Despite the cold sounding name this is sundrenched

Florida has given birth to some of the most influential bands and scenes. Miami, with its Cuban population was the start point to the popular Latin Pop noises made famous by Gloria Estefan and her Sound Machine back in the eighties. Gainesville has given us a wealth of credible and vital punk rock bands such as Against Me! Hot Water Music, Evergreen Terrace and Poison the Well. But what of Orlando? What has it given us other than the consumerist nightmare of the profiteering Disney corporation? Yes, the Backstreet Boys, N-Sync and O-Town, but seemingly no one of merit or lacking the synthetic, manufactured sheen that the town seems to have in abundance.

Last Winter, who hail from the Orlando, are seemingly breaking the pop band monopoly on their town. With their influences and their sound, stuck at times two decades ago, and throwing some guitars and impassioned singing into the mix, they have created something with a little bit more substance that the usual offerings from Orlando.

Despite the name that might be better suited to perhaps a death metal band, this doesn't have the stark coldness you might expect, in fact everything seems sun drenched and infused with warmth. "The Violent Things" has an ample rock guitar line and singer Cameron Mizell's voice has that remarkably similar quality to those So-Cal bands that always seem to be in vogue, all adding to the impression that this has quite wide ranging appeal. MTV, coincidently have used a tracks from the band on My Super Sweet Sixteen and Laguna Beach (which is the real OC, just with slightly less pretty people).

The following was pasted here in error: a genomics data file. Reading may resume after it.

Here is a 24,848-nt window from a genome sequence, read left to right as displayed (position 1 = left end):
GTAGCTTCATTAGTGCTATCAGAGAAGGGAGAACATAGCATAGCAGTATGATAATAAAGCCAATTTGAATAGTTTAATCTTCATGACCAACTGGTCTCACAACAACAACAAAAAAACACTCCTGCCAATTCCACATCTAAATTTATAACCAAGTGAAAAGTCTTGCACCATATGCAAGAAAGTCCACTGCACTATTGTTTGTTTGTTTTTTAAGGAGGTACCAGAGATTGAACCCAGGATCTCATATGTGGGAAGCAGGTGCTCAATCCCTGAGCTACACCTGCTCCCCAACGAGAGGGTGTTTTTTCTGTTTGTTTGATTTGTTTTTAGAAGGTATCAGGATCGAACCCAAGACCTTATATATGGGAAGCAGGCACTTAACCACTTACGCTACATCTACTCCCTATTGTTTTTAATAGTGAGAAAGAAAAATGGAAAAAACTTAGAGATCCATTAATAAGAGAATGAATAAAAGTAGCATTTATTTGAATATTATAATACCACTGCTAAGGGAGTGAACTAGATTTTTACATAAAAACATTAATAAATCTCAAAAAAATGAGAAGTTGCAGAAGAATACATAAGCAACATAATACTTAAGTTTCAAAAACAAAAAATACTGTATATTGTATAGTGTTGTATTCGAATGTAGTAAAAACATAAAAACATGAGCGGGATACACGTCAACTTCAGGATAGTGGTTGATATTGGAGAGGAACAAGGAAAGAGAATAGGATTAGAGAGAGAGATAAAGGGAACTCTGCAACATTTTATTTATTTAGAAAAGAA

There is an eighties alt quality to some of the tracks on this album. "A Pacific Romance" wouldn't sound out of place on the credits of the cinematic late 80s classic Mannequin or maybe Mermaid, but that is not a bad thing. Mannequin used Starship's "Nothing's Gonna Stop Us" which is an amazing piece of power balladry still played, ironically of course, on various club nights now.

Florida has always been notorious for its repression of youth culture and more recently its inability to count votes correctly, and that is why perhaps bands that come from the area tend to have something quite profound and interesting to say (see any band for Gainesville). Although this isn't particularly thought provoking, there is something about it that is indefinable. It's inoffensive – you wouldn't change the station if you heard it on the radio –and there are some relatively good songs held within. This goes some way, although not completely, to move itself away from the manufactured Orlando sound and it is certainly a better noise than anything produced by those manufactured pop types.